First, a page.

Yes, governments have a role in building roads and railways, but they do not own the cars, buses and trucks that run on the roads so why should they insist in owning 88% of the rolling stock which runs on Europe's railways?
Moreover, another important conclusion of the Berger report is that there is a direct correlation between liberalisation of the rail market and the need for private capital. Europe is clearly committed to opening up the rail market both for freight and passenger traffic, but for this to succeed more private capital needs to be invested in railway equipment. The money is there through banks, lessors, private equity funds and pension funds. But for financiers to take risks secured only by the rolling stock itself, there must be a legal system to underwrite that security as well as a set of common legal rules and security enforcement standards which will operate across national boundaries. That legal infrastructure does not exist - but it is coming.
The Luxembourg Protocol to the Cape Town Convention on International Interests in Mobile Equipment is an international treaty which creates a new global system for the recognition and prioritisation of security interests in rail equipment, particularly those held by secured lenders and lessors. It will be possible to register and search those interests online through an international registry established by the Protocol in Luxembourg and operating 24/7.
The Protocol applies to all rolling stock broadly defined to include metro trains, trams, monorails, cable cars and even gantries and cranes running on tracks at ports, applicable when the debtor is located in ratifying country. In addition, for the first time, the Protocol will introduce a global unique numbering system for all rolling stock. The costs will be modest and the Rail Working Group is working closely with its members to ensure that the system works easily and with the minimum of bureaucracy.
It is a proven system. The comparable protocol to the Cape Town Convention for aircraft is already in operation in over 60 countries, with the international registry for aircraft being run by the same group which has been retained to run the international rail registry.
The Luxembourg Protocol is not yet in force, but it has already been ratified by the European Union and Luxembourg, while Britain, Germany, Italy and Switzerland have signed the Protocol and are working towards ratification. Other countries, such as Denmark, Sweden and South Africa, are working towards ratification.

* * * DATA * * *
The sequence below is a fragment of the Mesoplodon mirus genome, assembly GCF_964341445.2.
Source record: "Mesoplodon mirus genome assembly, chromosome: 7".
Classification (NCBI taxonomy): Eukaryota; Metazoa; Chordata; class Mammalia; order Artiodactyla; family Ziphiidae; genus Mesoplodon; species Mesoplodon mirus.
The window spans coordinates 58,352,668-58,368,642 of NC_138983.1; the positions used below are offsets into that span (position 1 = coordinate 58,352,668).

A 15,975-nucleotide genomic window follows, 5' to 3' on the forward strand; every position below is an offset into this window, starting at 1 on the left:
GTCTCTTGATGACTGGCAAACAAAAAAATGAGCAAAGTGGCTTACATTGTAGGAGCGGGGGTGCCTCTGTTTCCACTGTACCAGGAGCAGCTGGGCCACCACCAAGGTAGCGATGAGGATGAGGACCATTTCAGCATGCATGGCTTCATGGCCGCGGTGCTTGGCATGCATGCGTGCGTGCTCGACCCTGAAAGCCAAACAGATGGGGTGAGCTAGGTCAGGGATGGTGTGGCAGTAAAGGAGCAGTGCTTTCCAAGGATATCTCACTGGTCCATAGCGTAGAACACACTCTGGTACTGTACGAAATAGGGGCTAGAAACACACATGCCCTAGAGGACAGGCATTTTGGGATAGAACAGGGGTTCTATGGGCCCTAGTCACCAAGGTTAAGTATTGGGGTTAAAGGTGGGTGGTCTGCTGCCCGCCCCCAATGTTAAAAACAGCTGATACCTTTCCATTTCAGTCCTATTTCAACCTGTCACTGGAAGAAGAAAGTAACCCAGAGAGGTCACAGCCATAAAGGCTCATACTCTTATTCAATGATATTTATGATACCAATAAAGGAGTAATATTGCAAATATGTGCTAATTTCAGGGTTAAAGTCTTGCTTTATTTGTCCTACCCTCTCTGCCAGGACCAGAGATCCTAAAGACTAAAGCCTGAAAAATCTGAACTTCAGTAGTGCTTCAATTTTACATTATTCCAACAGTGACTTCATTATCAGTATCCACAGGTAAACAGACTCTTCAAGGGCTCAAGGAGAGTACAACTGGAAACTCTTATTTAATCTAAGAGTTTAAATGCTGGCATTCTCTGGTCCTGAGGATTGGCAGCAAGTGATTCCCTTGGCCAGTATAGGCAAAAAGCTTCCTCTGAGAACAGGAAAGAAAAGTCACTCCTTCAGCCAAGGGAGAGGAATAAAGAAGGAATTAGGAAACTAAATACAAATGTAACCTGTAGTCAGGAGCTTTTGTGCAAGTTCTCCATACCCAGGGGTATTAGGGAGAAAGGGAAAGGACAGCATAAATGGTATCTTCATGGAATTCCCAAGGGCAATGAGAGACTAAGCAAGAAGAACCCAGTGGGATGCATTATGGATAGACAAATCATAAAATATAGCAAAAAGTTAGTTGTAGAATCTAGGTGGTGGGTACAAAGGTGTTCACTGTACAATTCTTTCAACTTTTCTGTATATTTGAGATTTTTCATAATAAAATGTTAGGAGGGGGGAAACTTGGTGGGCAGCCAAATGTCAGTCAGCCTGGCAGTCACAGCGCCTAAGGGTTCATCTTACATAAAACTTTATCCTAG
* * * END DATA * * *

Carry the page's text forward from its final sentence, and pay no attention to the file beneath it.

Once the Luxembourg Protocol comes into force in 2017, it will be a win for governments as it releases them from spending obligations and a win for institutions, banks and lessors, reducing the capital and other costs as the risks decrease. It is also a win for manufacturers by not only allowing them to sell rolling stock to operators when needed, without their customers being bound by governmental budgetary constraints, but also because we expect export credit agencies to provide cheaper funding support for exports, as occurs now where the comparable protocol to the Cape Town Convention for aircraft applies.
By underwriting operating leases for rolling stock, the Protocol will also create a new transparent model which will inevitably move the industry towards more standardised rolling stock, in turn encouraging higher residual value assumptions by lessors and therefore correspondingly lowering rentals. But it will also benefit the public as the Protocol will bring cheaper finance and make it easier for operators to fill capacity gaps.
Not so long ago, the railway sector was seen as a sunset industry; today it is viewed as a sunrise business, being an essential part of the economy of the future, delivering important social, economic and environmental benefits to the community. But this will require considerable investment in new rolling stock from the private sector.
The Luxembourg Protocol is an ambitious vision providing essential support for a liberalised market and creating new business opportunities in Europe and beyond. When implemented, it will facilitate efficient low-risk and low-cost private finance for rolling stock.
The private sector is ready to go but governments have to play their part now by moving forward by implementing legislation to adopt the Protocol, but it's worth it. By removing the need for operators to have vast capital resources or balance sheets, the Protocol will lower the barriers to entry for new entrepreneurs and stimulate a more competitive and dynamic rail industry fit for the 21st century.